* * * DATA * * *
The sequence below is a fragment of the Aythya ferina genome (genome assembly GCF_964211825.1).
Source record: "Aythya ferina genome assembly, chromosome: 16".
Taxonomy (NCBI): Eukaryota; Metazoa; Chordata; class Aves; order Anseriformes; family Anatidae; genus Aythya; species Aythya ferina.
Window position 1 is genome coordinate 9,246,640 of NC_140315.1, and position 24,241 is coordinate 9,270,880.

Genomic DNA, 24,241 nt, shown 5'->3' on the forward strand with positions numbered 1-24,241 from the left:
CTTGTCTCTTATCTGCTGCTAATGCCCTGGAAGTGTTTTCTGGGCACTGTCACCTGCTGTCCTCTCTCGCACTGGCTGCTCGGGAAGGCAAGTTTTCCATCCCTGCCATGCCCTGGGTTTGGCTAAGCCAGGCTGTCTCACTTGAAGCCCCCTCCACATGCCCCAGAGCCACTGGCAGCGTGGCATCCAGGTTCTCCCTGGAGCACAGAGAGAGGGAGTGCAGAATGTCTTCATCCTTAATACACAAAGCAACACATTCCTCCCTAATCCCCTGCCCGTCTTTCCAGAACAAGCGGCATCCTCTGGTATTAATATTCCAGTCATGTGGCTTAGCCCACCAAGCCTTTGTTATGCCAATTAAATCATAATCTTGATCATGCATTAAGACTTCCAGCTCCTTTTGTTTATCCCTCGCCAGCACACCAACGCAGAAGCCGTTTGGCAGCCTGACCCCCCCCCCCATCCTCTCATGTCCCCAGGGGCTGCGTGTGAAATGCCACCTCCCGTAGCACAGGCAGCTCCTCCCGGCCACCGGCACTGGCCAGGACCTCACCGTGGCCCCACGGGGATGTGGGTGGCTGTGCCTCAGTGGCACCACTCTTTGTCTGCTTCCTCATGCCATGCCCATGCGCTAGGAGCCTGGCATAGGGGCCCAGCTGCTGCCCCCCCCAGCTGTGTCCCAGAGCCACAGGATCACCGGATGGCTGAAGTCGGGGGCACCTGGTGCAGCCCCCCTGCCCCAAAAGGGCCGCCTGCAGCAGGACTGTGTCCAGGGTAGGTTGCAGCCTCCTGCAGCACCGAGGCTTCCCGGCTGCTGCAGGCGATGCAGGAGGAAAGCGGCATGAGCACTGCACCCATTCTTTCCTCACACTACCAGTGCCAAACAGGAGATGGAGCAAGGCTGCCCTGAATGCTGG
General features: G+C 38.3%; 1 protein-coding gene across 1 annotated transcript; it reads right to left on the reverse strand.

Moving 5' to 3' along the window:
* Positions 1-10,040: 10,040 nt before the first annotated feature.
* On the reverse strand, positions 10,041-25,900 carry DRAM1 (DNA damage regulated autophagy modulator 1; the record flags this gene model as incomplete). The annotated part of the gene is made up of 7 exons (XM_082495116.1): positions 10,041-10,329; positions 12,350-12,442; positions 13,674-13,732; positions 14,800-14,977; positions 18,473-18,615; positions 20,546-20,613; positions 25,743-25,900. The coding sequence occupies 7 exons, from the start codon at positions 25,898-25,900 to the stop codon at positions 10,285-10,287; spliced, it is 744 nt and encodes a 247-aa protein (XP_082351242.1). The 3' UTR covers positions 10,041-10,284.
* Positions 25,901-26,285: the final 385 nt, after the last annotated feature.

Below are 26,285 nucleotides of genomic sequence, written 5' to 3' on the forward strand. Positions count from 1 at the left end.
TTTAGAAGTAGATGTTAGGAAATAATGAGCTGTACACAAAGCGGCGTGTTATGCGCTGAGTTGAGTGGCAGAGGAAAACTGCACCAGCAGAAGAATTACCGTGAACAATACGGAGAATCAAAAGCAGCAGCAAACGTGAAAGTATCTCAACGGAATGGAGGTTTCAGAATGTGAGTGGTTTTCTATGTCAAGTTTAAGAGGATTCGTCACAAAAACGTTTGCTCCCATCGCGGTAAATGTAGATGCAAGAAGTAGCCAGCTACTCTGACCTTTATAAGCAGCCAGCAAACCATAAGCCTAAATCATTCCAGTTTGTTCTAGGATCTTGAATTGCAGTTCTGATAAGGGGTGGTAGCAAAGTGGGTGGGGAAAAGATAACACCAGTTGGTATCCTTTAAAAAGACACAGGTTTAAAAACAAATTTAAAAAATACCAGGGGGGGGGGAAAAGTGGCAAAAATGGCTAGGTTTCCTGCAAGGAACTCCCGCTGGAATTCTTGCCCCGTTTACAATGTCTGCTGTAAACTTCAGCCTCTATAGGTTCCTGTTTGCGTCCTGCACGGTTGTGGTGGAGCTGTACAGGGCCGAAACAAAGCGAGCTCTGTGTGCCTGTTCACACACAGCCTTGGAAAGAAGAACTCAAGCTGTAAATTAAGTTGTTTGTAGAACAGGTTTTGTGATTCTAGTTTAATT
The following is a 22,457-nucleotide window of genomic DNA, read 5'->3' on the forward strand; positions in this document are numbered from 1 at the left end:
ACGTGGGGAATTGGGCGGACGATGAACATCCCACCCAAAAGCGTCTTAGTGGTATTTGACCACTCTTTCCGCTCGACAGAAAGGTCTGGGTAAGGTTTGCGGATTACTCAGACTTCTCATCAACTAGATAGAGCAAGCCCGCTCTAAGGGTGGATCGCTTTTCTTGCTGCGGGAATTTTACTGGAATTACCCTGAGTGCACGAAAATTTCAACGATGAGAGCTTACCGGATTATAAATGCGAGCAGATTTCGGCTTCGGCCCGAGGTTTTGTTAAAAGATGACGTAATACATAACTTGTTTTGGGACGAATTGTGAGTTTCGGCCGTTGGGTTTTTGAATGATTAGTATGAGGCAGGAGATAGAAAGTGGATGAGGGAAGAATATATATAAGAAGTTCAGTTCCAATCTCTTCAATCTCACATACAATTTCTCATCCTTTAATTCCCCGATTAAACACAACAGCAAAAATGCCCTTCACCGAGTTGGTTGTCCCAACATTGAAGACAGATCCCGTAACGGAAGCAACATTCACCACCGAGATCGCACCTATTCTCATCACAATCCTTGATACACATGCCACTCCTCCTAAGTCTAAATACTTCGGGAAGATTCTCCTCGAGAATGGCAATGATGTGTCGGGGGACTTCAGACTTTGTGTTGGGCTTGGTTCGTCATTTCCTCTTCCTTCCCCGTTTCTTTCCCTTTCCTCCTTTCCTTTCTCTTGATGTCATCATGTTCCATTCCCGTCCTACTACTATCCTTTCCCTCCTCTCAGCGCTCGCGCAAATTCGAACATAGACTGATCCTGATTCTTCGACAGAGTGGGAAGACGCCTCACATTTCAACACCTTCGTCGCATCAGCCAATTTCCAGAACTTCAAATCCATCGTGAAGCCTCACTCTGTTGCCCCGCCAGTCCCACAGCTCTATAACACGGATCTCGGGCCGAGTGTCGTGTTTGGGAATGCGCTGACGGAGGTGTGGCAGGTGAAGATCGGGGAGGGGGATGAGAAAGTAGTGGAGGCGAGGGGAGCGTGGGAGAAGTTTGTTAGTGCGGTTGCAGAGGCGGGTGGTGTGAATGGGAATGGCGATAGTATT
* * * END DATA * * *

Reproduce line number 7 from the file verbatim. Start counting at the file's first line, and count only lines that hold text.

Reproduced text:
General features: G+C 38.3%; 1 protein-coding gene across 1 annotated transcript; it reads right to left on the reverse strand.